11. We see it everywhere in the media, real life, and sometimes it can even happen to you. The sad, terrifying act of being slapped in the face. Aside from hurting, what are the actual physics behind being unfortunate enough to get slapped? 1) Shown in slow motion, your face has incredibly present properties of intertia. If you look at the video, you can clearly see the skin and tissue stay put while the actual skeletal tissue underneath begins to move. This is because the dense bone moves, eventually dragging the rest of the tissue along with it. The force of friction applied throughout the first couple layers of your skin is not nearly as strong as the frictional force initiated deeper in your skull! 2) The Impulse applied when getting slapped can be quite massive. Impulses (Force times change in Time) delivered through a slap could be as large as 25000 J*S, assuming a Force of 50000 Newtons (yes, boxers can punch that hard) and a time of contact of .5 seconds. When your cable's on the fritz, you get angry. When you're angry, you become irritated. When you become irritated, you make rude comments. When you make rude comments, you get slapped in the face. Don't get slapped in the face. Get rid of cable. Get DIRECTV.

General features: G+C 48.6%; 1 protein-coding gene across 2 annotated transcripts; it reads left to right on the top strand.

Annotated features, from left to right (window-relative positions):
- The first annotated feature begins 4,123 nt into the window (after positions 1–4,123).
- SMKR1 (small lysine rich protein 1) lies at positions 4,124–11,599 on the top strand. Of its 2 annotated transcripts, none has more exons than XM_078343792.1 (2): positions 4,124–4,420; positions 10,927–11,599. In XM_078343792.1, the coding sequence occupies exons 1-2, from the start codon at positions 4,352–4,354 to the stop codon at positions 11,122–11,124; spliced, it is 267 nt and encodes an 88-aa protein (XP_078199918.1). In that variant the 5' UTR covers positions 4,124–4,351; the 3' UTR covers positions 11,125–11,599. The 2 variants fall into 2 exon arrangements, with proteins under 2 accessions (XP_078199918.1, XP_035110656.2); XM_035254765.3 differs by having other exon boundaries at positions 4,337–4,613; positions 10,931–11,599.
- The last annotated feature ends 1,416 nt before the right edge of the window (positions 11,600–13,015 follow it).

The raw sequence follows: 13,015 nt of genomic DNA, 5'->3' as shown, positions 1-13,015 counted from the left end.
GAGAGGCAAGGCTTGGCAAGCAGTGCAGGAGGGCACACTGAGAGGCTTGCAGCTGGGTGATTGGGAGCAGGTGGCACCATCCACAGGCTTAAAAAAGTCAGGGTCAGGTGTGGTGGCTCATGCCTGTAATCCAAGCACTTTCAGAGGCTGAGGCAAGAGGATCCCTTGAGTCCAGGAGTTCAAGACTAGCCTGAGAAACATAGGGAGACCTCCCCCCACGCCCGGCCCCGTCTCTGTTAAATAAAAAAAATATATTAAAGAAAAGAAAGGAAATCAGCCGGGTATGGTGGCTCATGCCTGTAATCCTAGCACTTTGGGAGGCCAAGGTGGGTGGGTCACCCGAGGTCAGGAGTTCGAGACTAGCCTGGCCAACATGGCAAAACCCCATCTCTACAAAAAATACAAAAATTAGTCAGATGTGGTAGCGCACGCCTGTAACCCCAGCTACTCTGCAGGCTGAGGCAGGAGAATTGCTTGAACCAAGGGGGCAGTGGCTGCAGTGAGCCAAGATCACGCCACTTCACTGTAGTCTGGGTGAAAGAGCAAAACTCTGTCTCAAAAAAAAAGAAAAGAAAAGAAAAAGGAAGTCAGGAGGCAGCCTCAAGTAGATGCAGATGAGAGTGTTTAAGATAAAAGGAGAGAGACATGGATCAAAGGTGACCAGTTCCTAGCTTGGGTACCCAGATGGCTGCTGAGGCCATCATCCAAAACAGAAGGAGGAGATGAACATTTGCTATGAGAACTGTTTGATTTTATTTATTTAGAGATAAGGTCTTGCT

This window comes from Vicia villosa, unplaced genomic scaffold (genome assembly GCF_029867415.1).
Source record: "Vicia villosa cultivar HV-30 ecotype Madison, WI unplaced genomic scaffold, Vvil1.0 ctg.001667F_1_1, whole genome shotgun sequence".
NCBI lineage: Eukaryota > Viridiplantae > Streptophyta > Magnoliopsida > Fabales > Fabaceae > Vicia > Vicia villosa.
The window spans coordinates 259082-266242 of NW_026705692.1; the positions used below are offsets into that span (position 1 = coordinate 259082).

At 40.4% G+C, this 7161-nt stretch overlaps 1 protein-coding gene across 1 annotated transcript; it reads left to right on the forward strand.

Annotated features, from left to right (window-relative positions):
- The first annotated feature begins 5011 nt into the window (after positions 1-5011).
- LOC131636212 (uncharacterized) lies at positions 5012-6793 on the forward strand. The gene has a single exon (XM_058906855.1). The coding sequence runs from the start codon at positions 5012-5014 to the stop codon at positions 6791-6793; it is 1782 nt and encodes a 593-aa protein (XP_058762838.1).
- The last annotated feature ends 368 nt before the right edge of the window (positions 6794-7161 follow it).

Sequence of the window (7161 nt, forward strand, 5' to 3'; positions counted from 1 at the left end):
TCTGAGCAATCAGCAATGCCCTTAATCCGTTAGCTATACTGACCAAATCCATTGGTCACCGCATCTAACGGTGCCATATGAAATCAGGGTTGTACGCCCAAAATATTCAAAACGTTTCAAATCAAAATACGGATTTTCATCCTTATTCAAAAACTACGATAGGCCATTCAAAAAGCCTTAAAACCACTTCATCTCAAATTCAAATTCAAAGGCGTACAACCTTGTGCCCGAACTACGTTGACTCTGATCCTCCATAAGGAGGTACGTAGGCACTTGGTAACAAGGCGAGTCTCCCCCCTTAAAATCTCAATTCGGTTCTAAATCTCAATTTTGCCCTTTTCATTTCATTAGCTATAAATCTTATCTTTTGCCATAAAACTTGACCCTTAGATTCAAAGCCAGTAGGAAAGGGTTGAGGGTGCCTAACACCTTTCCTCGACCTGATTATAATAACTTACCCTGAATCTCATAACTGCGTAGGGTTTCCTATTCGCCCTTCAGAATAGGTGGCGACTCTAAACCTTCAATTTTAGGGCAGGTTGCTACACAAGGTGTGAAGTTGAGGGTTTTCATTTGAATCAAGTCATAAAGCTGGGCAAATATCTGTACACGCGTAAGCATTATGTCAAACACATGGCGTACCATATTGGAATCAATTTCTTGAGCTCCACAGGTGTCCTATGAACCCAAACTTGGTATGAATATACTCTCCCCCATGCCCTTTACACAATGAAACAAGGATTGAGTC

12. Yo Dawg, Grammar heheheheehhe